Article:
It certainly is. The deal we finalised today with another South African company shows that it is not just FIFA who are confident in the 2010 hosts, but also that the South African business community believes in the immense impact that the event will have on the country. In total we have now three major South African companies on board who are all contributing significantly to the lasting legacy we want to leave in this country. MTN, who became the first African global FIFA World Cup sponsor and in so doing joined major international conglomerates like McDonalds and Anheuser Busch, have played a major role in the development of African football by sponsoring the MTN African Nations Cup and the MTN Champions League.

FNB and Telkom too continue to play a major role in South African football as well, showing their commitment not only to the 2010 FIFA World Cup, but to the long-term longevity and development of the game as a whole. This shows the calibre of the South African sponsors who have come on board, which FIFA is delighted with. And we are not allowed to forget the faith and trust shown by the FIFA Partners, six major international companies namely adidas, Coca-Cola, Emirates, Hyundai, Sony and Visa, for the 2010 FIFA World Cup. These global players promote and support the 2010 FIFA World Cup and South Africa worldwide through their international programmes. And I can assure you that they are as excited and committed as we are too at FIFA to work on this exciting event, the first staged on African soil.

Recently there have been many statements in the media with regards to the trademark process and the media's right to use the Official FIFA World Cup marks such as the 2010 event logo. Could you clarify FIFA's position on this matter?
It is absolutely incorrect that FIFA is seeking to gain a monopoly on terms such as '2010' and 'World Cup', and that no one else could use these generic terms. FIFA's intention is and has always been simply to protect its commercial partners and their exclusive right to create a commercial/marketing association with the '2010 FIFA World Cup'.

I would like to use this occasion to emphasise that there are no restrictions for media to use the official marks of the 2010 FIFA World Cup for editorial purposes. Using the marks for commercial marketing purposes are another matter, as it is a right granted to our sponsors in return for their significant financial and value in kind support.

Do you think there are opportunities for ordinary South Africans?
There are a wide range of opportunities for non-rights holders to benefit from this event without commercial marketing association with the event. Both FIFA and the Local Organising Committee are working closely with the governmental institutions, South African Tourism and the host cities so that there are opportunities created for South Africans to benefit from the FIFA World Cup being staged in their country.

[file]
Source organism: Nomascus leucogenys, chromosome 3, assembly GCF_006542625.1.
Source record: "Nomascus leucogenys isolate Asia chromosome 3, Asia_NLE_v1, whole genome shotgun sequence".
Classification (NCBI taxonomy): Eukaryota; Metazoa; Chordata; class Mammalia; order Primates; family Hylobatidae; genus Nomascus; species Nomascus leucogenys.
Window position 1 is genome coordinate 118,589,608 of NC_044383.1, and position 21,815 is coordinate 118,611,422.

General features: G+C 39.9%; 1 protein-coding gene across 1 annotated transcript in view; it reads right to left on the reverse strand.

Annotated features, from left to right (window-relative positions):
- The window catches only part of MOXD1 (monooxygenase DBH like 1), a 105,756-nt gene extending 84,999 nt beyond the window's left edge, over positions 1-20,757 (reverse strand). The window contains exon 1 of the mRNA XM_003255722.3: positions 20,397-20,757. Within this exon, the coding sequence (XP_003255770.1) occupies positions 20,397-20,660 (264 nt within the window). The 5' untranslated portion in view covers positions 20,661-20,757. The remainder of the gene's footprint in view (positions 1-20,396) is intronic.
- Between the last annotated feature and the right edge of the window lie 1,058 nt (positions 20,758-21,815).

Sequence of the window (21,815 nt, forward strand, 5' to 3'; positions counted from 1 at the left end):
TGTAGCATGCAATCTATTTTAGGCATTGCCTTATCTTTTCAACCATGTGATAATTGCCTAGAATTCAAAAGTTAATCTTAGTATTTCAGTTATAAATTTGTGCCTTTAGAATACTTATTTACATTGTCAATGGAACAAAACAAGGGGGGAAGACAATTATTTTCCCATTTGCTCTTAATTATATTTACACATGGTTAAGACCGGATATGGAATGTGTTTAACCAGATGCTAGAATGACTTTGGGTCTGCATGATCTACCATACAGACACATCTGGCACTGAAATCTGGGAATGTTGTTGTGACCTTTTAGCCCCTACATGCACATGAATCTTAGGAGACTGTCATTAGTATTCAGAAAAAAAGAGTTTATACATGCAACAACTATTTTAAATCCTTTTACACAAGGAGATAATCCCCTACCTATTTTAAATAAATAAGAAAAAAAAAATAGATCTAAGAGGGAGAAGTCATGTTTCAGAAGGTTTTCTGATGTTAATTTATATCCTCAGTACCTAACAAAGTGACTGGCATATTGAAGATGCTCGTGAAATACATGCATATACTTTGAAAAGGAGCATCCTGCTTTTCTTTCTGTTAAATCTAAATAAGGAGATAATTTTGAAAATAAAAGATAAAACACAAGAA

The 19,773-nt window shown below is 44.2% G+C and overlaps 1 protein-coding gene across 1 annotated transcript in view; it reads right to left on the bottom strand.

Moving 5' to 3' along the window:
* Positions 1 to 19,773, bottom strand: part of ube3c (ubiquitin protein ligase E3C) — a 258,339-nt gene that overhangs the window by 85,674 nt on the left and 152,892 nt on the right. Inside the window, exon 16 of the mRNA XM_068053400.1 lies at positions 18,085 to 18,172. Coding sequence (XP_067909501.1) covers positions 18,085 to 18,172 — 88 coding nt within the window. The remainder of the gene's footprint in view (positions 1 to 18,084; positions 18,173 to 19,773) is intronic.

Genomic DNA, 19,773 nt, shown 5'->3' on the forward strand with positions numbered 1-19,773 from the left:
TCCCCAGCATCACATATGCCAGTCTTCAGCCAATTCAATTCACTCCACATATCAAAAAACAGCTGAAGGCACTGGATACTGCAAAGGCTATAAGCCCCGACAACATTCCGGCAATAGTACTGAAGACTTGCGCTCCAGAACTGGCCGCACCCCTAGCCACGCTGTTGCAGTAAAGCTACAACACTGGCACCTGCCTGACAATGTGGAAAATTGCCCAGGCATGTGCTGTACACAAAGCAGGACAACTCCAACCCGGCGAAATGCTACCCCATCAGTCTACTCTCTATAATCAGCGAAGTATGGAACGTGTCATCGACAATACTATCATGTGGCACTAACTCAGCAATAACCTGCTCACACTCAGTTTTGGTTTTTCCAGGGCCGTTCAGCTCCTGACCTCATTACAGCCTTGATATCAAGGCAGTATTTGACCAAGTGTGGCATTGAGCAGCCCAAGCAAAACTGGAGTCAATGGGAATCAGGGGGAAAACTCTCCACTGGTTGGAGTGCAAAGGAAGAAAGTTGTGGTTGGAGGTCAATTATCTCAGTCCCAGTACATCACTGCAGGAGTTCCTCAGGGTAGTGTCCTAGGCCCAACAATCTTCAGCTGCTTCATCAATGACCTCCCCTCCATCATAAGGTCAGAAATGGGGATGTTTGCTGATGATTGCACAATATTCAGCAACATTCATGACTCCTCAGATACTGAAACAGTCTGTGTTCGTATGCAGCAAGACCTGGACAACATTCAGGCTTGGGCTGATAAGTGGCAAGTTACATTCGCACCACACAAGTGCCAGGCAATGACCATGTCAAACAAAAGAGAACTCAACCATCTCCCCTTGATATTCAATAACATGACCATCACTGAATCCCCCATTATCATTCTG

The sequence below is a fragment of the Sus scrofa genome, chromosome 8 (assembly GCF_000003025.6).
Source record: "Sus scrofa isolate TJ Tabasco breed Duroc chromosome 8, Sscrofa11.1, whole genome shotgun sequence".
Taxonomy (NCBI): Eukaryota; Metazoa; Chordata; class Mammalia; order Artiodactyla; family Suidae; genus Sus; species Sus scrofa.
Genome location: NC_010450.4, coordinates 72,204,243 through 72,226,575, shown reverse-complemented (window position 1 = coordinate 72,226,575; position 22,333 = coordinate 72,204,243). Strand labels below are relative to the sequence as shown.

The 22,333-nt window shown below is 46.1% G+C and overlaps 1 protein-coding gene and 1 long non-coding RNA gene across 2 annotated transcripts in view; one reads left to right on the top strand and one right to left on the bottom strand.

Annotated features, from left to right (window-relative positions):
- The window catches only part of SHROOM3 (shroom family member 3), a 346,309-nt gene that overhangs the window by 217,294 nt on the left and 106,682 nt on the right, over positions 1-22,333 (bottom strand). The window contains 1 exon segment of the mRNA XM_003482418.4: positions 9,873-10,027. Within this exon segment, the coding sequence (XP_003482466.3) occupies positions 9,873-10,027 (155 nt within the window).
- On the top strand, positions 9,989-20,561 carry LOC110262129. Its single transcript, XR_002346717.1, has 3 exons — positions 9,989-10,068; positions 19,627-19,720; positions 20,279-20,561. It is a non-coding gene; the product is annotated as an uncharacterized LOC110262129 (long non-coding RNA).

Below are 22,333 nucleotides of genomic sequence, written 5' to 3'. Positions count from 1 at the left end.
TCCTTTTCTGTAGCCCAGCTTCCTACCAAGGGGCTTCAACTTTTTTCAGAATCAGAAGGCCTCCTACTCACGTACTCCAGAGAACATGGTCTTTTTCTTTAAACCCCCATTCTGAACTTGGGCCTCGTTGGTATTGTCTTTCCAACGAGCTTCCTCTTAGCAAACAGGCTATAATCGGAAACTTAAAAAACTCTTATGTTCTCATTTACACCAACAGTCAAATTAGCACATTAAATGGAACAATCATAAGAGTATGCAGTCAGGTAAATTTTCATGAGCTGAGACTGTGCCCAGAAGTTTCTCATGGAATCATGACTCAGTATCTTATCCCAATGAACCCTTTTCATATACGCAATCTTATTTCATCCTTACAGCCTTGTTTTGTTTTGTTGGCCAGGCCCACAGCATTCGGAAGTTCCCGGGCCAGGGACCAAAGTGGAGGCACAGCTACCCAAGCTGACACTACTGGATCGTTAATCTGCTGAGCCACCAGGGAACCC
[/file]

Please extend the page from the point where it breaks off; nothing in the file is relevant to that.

Examples are the tremendous infrastructural investments (such as transportation and communication, to name a few in the country, which will significantly improve the long-term conditions of millions of South Africans. The tourism business that will be generated by 2010 also offers great business opportunities for South African companies, not to mention the impact that will be made by the global exposure of the country up to, during and after the 2010 FIFA World Cup.

Where do people find the information about what they can and cannot do in relation to the 2010 FIFA World Cup?
We have tried to provide the public with an explanation of what is possible and what not in our 'Public Information Sheet' which we have presented during the Business Opportunity Conference in Johannesburg nearly two months ago. The guide on the use of the official marks for the 2010 FIFA World Cup is readily available on our official website - FIFA.com.

What advice would you give to someone who has never been to South Africa and is perhaps contemplating a trip to the 2010 FIFA World Cup?
I would say every person, if they're able to, must experience the African continent first-hand at least once in their lifetime. It's a truly moving experience. South Africa's beauty and scenery is well known and the beaches, wildlife and hundreds of tourist attractions are amazing. But it is really the warmth and hospitality of South Africans and all those on the African continent in general that leaves a lasting impression. It's a continent with so many challenges, yet the people are still so positive and welcoming.

Africa's first FIFA World Cup in 2010 will be a unique experience not to be missed and I would strongly advise every football fan in the world to come and be part of what will surely be an unforgettable FIFA World Cup like no other before.